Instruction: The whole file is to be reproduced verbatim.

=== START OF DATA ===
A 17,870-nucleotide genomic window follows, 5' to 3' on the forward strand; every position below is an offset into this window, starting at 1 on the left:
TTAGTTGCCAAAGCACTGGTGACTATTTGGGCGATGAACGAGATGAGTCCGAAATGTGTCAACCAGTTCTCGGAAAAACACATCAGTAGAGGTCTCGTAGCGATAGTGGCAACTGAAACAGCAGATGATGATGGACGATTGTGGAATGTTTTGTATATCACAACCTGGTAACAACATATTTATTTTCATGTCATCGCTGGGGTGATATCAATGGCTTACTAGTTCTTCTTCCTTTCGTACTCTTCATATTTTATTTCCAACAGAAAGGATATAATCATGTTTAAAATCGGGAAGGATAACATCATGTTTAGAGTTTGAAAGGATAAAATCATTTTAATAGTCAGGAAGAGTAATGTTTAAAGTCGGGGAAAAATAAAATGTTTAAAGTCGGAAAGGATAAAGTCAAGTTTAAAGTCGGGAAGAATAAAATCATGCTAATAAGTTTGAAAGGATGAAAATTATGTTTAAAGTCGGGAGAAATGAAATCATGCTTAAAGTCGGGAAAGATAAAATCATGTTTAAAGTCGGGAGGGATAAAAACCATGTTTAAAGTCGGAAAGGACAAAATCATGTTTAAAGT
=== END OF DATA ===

A 17,870-nucleotide genomic window follows, 5' to 3' on the forward strand; every position below is an offset into this window, starting at 1 on the left:
TTAGTTGCCAAAGCACTGGTGACTATTTGGGCGATGAACGAGATGAGTCCGAAATGTGTCAACCAGTTCTCGGAAAAACACATCAGTAGAGGTCTCGTAGCGATAGTGGCAACTGAAACAGCAGATGATGATGGACGATTGTGGAATGTTTTGTATATCACAACCTGGTAACAACATATTTATTTTCATGTCATCGCTGGGGTGATATCAATGGCTTACTAGTTCTTCTTCCTTTCGTACTCTTCATATTTTATTTCCAACAGAAAGGATATAATCATGTTTAAAATCGGGAAGGATAACATCATGTTTAGAGTTTGAAAGGATAAAATCATTTTAATAGTCAGGAAGAGTAATGTTTAAAGTCGGGGAAAAATAAAATGTTTAAAGTCGGAAAGGATAAAGTCAAGTTTAAAGTCGGGAAGAATAAAATCATGCTAATAAGTTTGAAAGGATGAAAATTATGTTTAAAGTCGGGAGAAATGAAATCATGCTTAAAGTCGGGAAAGATAAAATCATGTTTAAAGTCGGGAGGGATAAAAACCATGTTTAAAGTCGGAAAGGACAAAATCATGTTTAAAGT